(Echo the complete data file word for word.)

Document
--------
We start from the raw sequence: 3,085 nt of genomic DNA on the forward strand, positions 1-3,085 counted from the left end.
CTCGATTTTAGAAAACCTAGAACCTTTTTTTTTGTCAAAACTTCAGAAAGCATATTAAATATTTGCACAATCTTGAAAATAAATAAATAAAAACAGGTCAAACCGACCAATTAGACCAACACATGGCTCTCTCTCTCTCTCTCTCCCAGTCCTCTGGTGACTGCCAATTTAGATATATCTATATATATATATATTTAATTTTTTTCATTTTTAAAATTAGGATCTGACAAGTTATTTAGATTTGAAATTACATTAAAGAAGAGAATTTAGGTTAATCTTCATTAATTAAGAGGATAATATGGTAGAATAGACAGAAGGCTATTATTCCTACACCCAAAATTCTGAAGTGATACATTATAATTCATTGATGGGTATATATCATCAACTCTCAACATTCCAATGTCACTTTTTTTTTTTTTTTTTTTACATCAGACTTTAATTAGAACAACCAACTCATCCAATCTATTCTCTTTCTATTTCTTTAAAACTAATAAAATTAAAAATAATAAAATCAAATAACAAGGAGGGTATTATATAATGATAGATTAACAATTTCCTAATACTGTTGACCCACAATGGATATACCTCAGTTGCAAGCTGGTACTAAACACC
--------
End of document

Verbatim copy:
We start from the raw sequence: 3,085 nt of genomic DNA on the forward strand, positions 1-3,085 counted from the left end.
CTCGATTTTAGAAAACCTAGAACCTTTTTTTTTGTCAAAACTTCAGAAAGCATATTAAATATTTGCACAATCTTGAAAATAAATAAATAAAAACAGGTCAAACCGACCAATTAGACCAACACATGGCTCTCTCTCTCTCTCTCTCCCAGTCCTCTGGTGACTGCCAATTTAGATATATCTATATATATATATATTTAATTTTTTTCATTTTTAAAATTAGGATCTGACAAGTTATTTAGATTTGAAATTACATTAAAGAAGAGAATTTAGGTTAATCTTCATTAATTAAGAGGATAATATGGTAGAATAGACAGAAGGCTATTATTCCTACACCCAAAATTCTGAAGTGATACATTATAATTCATTGATGGGTATATATCATCAACTCTCAACATTCCAATGTCACTTTTTTTTTTTTTTTTTTTACATCAGACTTTAATTAGAACAACCAACTCATCCAATCTATTCTCTTTCTATTTCTTTAAAACTAATAAAATTAAAAATAATAAAATCAAATAACAAGGAGGGTATTATATAATGATAGATTAACAATTTCCTAATACTGTTGACCCACAATGGATATACCTCAGTTGCAAGCTGGTACTAAACACC